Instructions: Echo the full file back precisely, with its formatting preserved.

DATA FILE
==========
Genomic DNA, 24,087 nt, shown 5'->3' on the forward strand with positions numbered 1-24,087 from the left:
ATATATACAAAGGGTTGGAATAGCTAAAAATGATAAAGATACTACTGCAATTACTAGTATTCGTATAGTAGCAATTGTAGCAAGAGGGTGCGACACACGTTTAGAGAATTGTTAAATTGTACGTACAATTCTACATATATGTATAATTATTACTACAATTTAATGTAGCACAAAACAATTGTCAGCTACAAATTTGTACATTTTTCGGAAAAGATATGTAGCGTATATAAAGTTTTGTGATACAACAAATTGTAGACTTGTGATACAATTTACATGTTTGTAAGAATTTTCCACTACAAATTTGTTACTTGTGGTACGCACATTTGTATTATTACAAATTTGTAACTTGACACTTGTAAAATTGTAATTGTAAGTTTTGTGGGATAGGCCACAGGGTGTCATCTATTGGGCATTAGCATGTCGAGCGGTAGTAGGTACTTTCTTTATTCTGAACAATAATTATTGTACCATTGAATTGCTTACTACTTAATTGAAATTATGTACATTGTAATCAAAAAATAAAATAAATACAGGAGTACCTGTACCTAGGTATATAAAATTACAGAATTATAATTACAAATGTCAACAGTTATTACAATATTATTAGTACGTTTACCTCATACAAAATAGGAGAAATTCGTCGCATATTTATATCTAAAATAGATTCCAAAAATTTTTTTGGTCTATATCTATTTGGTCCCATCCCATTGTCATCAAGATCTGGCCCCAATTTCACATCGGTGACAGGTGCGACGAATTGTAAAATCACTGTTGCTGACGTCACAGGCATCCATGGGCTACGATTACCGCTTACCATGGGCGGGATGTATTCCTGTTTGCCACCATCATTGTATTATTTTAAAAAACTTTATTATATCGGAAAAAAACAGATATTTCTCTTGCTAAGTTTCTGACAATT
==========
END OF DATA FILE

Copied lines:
Genomic DNA, 24,087 nt, shown 5'->3' on the forward strand with positions numbered 1-24,087 from the left:
ATATATACAAAGGGTTGGAATAGCTAAAAATGATAAAGATACTACTGCAATTACTAGTATTCGTATAGTAGCAATTGTAGCAAGAGGGTGCGACACACGTTTAGAGAATTGTTAAATTGTACGTACAATTCTACATATATGTATAATTATTACTACAATTTAATGTAGCACAAAACAATTGTCAGCTACAAATTTGTACATTTTTCGGAAAAGATATGTAGCGTATATAAAGTTTTGTGATACAACAAATTGTAGACTTGTGATACAATTTACATGTTTGTAAGAATTTTCCACTACAAATTTGTTACTTGTGGTACGCACATTTGTATTATTACAAATTTGTAACTTGACACTTGTAAAATTGTAATTGTAAGTTTTGTGGGATAGGCCACAGGGTGTCATCTATTGGGCATTAGCATGTCGAGCGGTAGTAGGTACTTTCTTTATTCTGAACAATAATTATTGTACCATTGAATTGCTTACTACTTAATTGAAATTATGTACATTGTAATCAAAAAATAAAATAAATACAGGAGTACCTGTACCTAGGTATATAAAATTACAGAATTATAATTACAAATGTCAACAGTTATTACAATATTATTAGTACGTTTACCTCATACAAAATAGGAGAAATTCGTCGCATATTTATATCTAAAATAGATTCCAAAAATTTTTTTGGTCTATATCTATTTGGTCCCATCCCATTGTCATCAAGATCTGGCCCCAATTTCACATCGGTGACAGGTGCGACGAATTGTAAAATCACTGTTGCTGACGTCACAGGCATCCATGGGCTACGATTACCGCTTACCATGGGCGGGATGTATTCCTGTTTGCCACCATCATTGTATTATTTTAAAAAACTTTATTATATCGGAAAAAAACAGATATTTCTCTTGCTAAGTTTCTGACAATT